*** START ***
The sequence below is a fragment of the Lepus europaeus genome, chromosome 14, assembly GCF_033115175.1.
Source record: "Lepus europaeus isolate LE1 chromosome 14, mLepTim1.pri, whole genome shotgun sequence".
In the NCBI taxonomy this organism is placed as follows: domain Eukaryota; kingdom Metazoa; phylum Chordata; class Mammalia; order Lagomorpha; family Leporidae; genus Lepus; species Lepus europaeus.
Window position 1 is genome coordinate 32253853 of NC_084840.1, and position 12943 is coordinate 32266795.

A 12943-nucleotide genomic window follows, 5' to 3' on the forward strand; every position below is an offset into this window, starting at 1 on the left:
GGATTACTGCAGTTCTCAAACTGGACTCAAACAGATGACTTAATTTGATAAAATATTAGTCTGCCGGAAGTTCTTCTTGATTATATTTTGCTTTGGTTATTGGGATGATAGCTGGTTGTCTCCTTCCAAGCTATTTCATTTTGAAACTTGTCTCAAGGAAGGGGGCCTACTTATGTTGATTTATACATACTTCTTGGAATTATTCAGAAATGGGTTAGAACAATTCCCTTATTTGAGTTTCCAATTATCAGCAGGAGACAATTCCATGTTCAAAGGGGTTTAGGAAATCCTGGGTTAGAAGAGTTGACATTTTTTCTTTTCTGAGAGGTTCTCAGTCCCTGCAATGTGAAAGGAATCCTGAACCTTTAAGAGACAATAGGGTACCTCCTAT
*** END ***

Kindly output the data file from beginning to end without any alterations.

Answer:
The sequence below is a fragment of the Lepus europaeus genome, chromosome 14, assembly GCF_033115175.1.
Source record: "Lepus europaeus isolate LE1 chromosome 14, mLepTim1.pri, whole genome shotgun sequence".
In the NCBI taxonomy this organism is placed as follows: domain Eukaryota; kingdom Metazoa; phylum Chordata; class Mammalia; order Lagomorpha; family Leporidae; genus Lepus; species Lepus europaeus.
Window position 1 is genome coordinate 32253853 of NC_084840.1, and position 12943 is coordinate 32266795.

A 12943-nucleotide genomic window follows, 5' to 3' on the forward strand; every position below is an offset into this window, starting at 1 on the left:
GGATTACTGCAGTTCTCAAACTGGACTCAAACAGATGACTTAATTTGATAAAATATTAGTCTGCCGGAAGTTCTTCTTGATTATATTTTGCTTTGGTTATTGGGATGATAGCTGGTTGTCTCCTTCCAAGCTATTTCATTTTGAAACTTGTCTCAAGGAAGGGGGCCTACTTATGTTGATTTATACATACTTCTTGGAATTATTCAGAAATGGGTTAGAACAATTCCCTTATTTGAGTTTCCAATTATCAGCAGGAGACAATTCCATGTTCAAAGGGGTTTAGGAAATCCTGGGTTAGAAGAGTTGACATTTTTTCTTTTCTGAGAGGTTCTCAGTCCCTGCAATGTGAAAGGAATCCTGAACCTTTAAGAGACAATAGGGTACCTCCTAT